The (W)right to Fly

How little Legend Airlines beat mammoth American at its own game

In 1993, when Bruce Leadbetter bought Dalfort Aviation, an airplane maintenance facility based at Love Field, he had no intention of starting an airline. And he certainly had no intention of taking on the behemoth American Airlines, an $18 billion company and the largest local employer, with more than 30,000 employees.

"I would have had to inhale something to want to go head to head with American Airlines," Leadbetter says.

By comparison to American and Crandall, Legend and Leadbetter are the little guys. But Leadbetter is by no means a business midget. A civil engineer by training, Leadbetter started out as a business agent to Lucille Ball in Hollywood in the early 1960s, where he caught the attention of California Gov. Pat Brown, who appointed him to head the Hollywood Pavilion during the New York World's Fair. He was part of a committee that helped struggling pavilions, including the one from Texas, which was foundering because of the financial reverses suffered by the sponsoring Angus Wynne family, owners of Six Flags.

In the course of consulting with the Wynnes' company, Leadbetter made numerous contacts in Dallas and eventually moved here after clinching a deal that converted an unfinished downtown Dallas apartment complex into the Fairmont Hotel. Through the years, he would add other stellar projects to his portfolio. He became partners with the Chicago-based Pritzker family, who own the Hyatt Hotel chain. With the Pritzkers, Leadbetter helped take Braniff Airlines out of bankruptcy in 1982 and then sell it in 1987. Dalfort Aviation was part of the Braniff package, but the Pritzkers and Leadbetter held on to it for a while. Leadbetter sold his interest in Dalfort in the late 1980s and acquired it again in 1993.

Leadbetter had envisioned expanding Dalfort's operation from heavy maintenance to airplane manufacturing. He was negotiating a deal for Dalfort to do the final assemblage on the McDonnell Douglas 95 aircraft, but then the machinists' union got involved. They threatened a work stoppage on C-17 cargo aircraft if they lost jobs on the MD-95 in St. Louis and Long Beach, Calif., to Texas. McDonnell Douglas caved, and Dalfort lost the deal.

Leadbetter was determined to figure out a way to increase Dalfort's operations and work force. He wanted not just to improve his bottom line, he says, but to make better use of the untapped resource of Love Field, which had been operating at less than one-third capacity for the past 30 years.

While reading assorted Love Field leases, as well as the infamous Wright Amendment and the history of how it came into being, Leadbetter conceived the idea for Legend.

The Wright Amendment consists of a single page of predictably dull legislative language. But the events that led to its passage include some of the most extraordinary and colorful moments in the history of Dallas and Fort Worth's bitter rivalry--not to mention the most vicious, under-handed battles in the history of airline competition.

Fort Worth has always had an inferiority complex when it comes to Dallas, and nowhere was that more apparent than in its jealousy of Dallas' thriving Love Field. In the early 1950s, Fort Worth decided to build its own airport to compete with Love--the Amon Carter Field, built halfway between Dallas and Fort Worth. Carter Field--later named Greater Southwest International--never attracted the airlines and passengers for which city fathers had hoped. Jokingly referred to as the longest bowling alley in the world, Greater Southwest and its concourses languished as Love Field continued to grow and prosper, much to Fort Worth's chagrin.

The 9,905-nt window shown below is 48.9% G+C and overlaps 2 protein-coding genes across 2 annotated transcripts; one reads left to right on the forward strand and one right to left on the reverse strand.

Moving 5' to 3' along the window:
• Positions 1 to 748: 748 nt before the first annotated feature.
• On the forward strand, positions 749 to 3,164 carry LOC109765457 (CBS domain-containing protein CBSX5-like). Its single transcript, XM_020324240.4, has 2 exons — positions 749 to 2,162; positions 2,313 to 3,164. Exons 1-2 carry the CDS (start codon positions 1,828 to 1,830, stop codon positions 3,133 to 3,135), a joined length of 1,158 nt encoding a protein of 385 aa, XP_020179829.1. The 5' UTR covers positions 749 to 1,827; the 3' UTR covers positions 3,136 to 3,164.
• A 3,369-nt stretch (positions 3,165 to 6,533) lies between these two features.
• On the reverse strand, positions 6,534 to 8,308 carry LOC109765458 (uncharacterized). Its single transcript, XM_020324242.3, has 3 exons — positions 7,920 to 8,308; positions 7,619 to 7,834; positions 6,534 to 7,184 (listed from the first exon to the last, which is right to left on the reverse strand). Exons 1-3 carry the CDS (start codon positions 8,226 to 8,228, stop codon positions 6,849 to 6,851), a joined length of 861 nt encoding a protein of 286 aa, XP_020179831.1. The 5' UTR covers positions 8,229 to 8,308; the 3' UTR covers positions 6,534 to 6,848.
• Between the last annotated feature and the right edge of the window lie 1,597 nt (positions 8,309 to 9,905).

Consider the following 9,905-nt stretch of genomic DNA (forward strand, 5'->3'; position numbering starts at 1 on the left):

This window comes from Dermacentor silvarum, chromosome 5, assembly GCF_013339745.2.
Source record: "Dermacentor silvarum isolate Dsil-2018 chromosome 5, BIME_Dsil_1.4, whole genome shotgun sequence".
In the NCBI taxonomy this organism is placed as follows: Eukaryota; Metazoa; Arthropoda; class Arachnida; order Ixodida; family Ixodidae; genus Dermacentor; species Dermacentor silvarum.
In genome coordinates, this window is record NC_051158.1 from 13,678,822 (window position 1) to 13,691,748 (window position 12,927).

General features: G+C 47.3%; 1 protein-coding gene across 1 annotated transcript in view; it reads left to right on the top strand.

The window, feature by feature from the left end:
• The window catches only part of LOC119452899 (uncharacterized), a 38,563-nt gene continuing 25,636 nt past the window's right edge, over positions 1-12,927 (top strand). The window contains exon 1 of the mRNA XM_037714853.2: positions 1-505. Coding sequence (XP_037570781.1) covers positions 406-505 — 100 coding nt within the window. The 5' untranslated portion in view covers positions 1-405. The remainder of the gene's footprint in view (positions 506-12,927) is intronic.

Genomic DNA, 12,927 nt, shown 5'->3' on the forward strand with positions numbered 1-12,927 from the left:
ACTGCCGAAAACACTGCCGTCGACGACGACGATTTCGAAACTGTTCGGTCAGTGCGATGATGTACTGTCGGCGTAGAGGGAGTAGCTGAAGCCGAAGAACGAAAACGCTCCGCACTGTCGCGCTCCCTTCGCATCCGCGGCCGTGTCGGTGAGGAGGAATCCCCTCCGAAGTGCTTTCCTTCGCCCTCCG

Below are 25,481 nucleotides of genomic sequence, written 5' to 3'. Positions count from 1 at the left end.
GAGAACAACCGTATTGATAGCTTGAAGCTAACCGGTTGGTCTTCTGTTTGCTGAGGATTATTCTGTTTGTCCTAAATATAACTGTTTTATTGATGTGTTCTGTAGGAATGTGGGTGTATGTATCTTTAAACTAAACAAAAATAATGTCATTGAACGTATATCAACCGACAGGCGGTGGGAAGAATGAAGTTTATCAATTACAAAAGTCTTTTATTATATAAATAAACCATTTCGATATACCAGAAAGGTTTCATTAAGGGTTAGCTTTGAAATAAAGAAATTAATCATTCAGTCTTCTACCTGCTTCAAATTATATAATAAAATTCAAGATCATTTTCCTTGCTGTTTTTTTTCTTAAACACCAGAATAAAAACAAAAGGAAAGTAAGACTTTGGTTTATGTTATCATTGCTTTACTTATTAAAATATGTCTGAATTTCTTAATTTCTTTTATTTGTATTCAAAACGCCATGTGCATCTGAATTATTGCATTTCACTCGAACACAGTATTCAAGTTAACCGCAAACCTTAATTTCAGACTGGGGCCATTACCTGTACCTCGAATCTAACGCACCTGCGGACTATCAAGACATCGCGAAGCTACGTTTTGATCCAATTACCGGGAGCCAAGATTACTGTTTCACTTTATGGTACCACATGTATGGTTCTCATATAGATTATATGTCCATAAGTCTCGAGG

Both cities continued to ask Washington to ply them with more federal dollars for their respective airfields, which didn't make much sense to the Civil Aeronautics Board, the precursor to the Federal Aviation Administration. Love Field was landlocked, with no more room to grow, and the board was unwilling to keep shoring up Fort Worth's moribund airport a mere 10 miles away from Love. The CAB gave the two cities an ultimatum: Either they jointly select a site for a regional airport, or the feds would do it for them.

"It was a shotgun marriage arranged to quell the internecine warfare between Dallas and Fort Worth," recalls Walt Humann, a longtime Dallas businessman and member of the elite Dallas Citizens Council.

The cities finally put their rivalries behind them and chose a location that straddled the Tarrant and Dallas County lines--but at the time seemed far from civilization. In 1968, the two cities drew up a concurrent bond ordinance that empowered the 11 members of the Dallas/Fort Worth Regional Airport Board to issue bonds to build the airport. The ordinance also called for the two cities to support the full development of D/FW airport by the earliest practical date by phasing out service by "certificated air carriers" at their respective airports, including Love, Greater Southwest, Meacham, and Redbird. The airlines at Love Field signed agreements in 1970 to transfer their operations to D/FW, which opened in 1974.

Fort Worth eventually bulldozed Greater Southwest, and Love Field might have met the same fate--had it not been for a plucky upstart intrastate carrier called Southwest Airlines. While the two cities were busy preparing for the birth of their regional airport and wooing American Airlines to move its corporate headquarters there, Southwest was fighting lengthy, expensive administrative and legal challenges to their right to exist mounted by Texas International and Braniff.

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